When might the Angels start letting Shohei Ohtani pitch and hit in the same game?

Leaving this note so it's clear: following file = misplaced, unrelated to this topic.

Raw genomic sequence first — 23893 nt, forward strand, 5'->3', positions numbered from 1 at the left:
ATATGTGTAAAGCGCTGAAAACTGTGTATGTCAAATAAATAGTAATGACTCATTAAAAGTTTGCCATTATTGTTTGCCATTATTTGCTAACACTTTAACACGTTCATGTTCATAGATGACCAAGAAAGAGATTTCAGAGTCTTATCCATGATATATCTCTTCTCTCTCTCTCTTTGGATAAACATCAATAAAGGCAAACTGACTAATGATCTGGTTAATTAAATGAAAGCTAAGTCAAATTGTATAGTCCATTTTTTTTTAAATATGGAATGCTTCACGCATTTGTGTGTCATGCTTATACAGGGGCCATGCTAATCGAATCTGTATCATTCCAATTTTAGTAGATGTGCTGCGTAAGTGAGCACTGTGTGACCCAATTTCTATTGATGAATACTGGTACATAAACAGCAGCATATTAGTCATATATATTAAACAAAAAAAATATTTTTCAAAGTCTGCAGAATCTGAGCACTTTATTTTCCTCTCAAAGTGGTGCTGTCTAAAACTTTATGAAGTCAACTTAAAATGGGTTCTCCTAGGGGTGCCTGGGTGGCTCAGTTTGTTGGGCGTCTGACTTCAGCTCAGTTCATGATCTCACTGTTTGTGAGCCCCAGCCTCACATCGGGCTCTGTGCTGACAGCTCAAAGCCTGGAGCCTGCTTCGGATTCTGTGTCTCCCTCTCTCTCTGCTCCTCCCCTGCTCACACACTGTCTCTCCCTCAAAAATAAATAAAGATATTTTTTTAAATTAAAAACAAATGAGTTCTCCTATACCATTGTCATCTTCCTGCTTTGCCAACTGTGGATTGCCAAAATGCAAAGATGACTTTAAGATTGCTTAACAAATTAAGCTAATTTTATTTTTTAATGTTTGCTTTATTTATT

first_imgANAHEIM – Shohei Ohtani the pitcher lowered his earned-run average to 3.58 on Sunday. He allowed only one run over 6 1/3 innings against the Minnesota Twins, but didn’t factor into the decision.If only he had Shohei Ohtani the hitter to provide run support. Ohtani is batting .348 with five home runs in 20 games (17 starts) as the Angels’ designated hitter.So far, the Angels’ decision-makers have been content to let Ohtani bat four days a week, resting him entirely the day before and after he pitches. On the days he does pitch, there has been no talk of sacrificing the designated hitter and letting Ohtani bat for himself.Until Sunday. It so happens that May 13 this year is Mother’s Day. Trout is batting .318 with three walks, a home run, two runs, three RBI, and a stolen base in his career on Mother’s Day. It was also a Sunday, Ohtani’s day to pitch, so the Angels removed another middle-of-the-lineup regular and put him on the mound.Trout had started every game this season. He had played all but two innings in the field in May. Trout’s day off had nothing to do with a slide into third base Saturday night, Scioscia said, and everything to do with sticking to a plan.“When a guy needs a day off you have to give it to him,” Scioscia said. “Certainly the health of not only Mike but all our players is paramount. We just don’t have that much depth that we absorb losing guys for extended periods of time. There are days that when Shohei’s not going to swing the bat that some other guys have the day off and you’re not going to have the lineup as deep as you could, but it’s something that needs to be done.”Trout entered the game as a pinch hitter in the seventh inning.CALHOUN BATS SECONDWith Trout out, Scioscia penciled in a surprising name in the No. 2 spot in his lineup: Kole CalhounCalhoun hadn’t batted higher than eighth since April, and not for no reason. He entered the game with a .143 batting average this month (4 for 28) and just two walks, but Scioscia said that Calhoun’s at-bats have recently improved.“I remember talking to Joe Maddon about this a long time ago, Mickey (Hatcher): sometimes when a guy’s struggling, move him up in the lineup just see if he can’t shake the tree a little bit,” Scioscia said.Calhoun went 0 for 3 with two strikeouts.ALSOMatt Shoemaker will meet with a nerve specialist in Missouri on Tuesday, Scioscia said. The pitcher’s throwing program was shut down in light of the results of an electromyogram on his right forearm Monday. … Scioscia called on right-hander Keynan Middleton to pitch the eighth inning, when the Twins sent two left-handed hitters and a switch hitter to the plate. The one left-hander in the Angels’ bullpen, Jose Alvarez, was not available except as a “last resort,” Scioscia said. … Alvarez hasn’t pitched since a 22-pitch appearance Thursday and is not injured, but Scioscia said “there’s a fatigue factor involved.” Newsroom GuidelinesNews TipsContact UsReport an Error TROUT OUTMay 13 was circled on the calendar as a day off for Mike Trout, and the Angels’ center fielder knew it when he arrived at the ballpark.Related Articles Angels’ Shohei Ohtani spending downtime working in outfield “We have considered that scenario,” Angels manager Mike Scioscia said. “Obviously you’d like him to hit in your lineup, but not to have a DH in your lineup really gives you a tactical disadvantage. If he got a blister in the second inning, or if his pitch count got up and he was done after five innings, right now our bench isn’t deep enough to be able to play a National League game.”If an American League team allows the pitcher to bat for himself, by rule there can be no designated hitter for the remainder of the game. The Angels currently have 12 position players on their active roster, not including Ohtani. If Ohtani batted for himself, Scioscia would have only four position players to choose from to bat for the pitcher. That might not change between now and Aug. 31.On Sept. 1, teams are allowed to expand their active rosters from 25 to 40. The Angels could add to their bench without subtracting someone from their active pitching staff.Sign up for Home Turf and get 3 exclusive stories every SoCal sports fan must read, sent daily. Subscribe here.So, Scioscia said, letting Ohtani bat for himself “is something we might consider in September if it was something that was really critical and we needed his bat in our lineup.”The manager also left open the possibility that Ohtani could bat in a National League park, but the Angels have just eight interleague games remaining on the road: July 13-15 at Dodger Stadium, Aug. 13-15 at Petco Park in San Diego and Aug. 21-22 at Chase Field in Phoenix. Ohtani didn’t start either Tuesday or Wednesday at Coors Field in Denver.center_img Jose Suarez’s rocky start sinks Angels in loss to Astros Mike Trout, with bat and glove, helps Angels end losing streak Clippers, Mavericks brace for the unknown in Game 4 Angels offense breaks out to split doubleheader with Astros last_img read more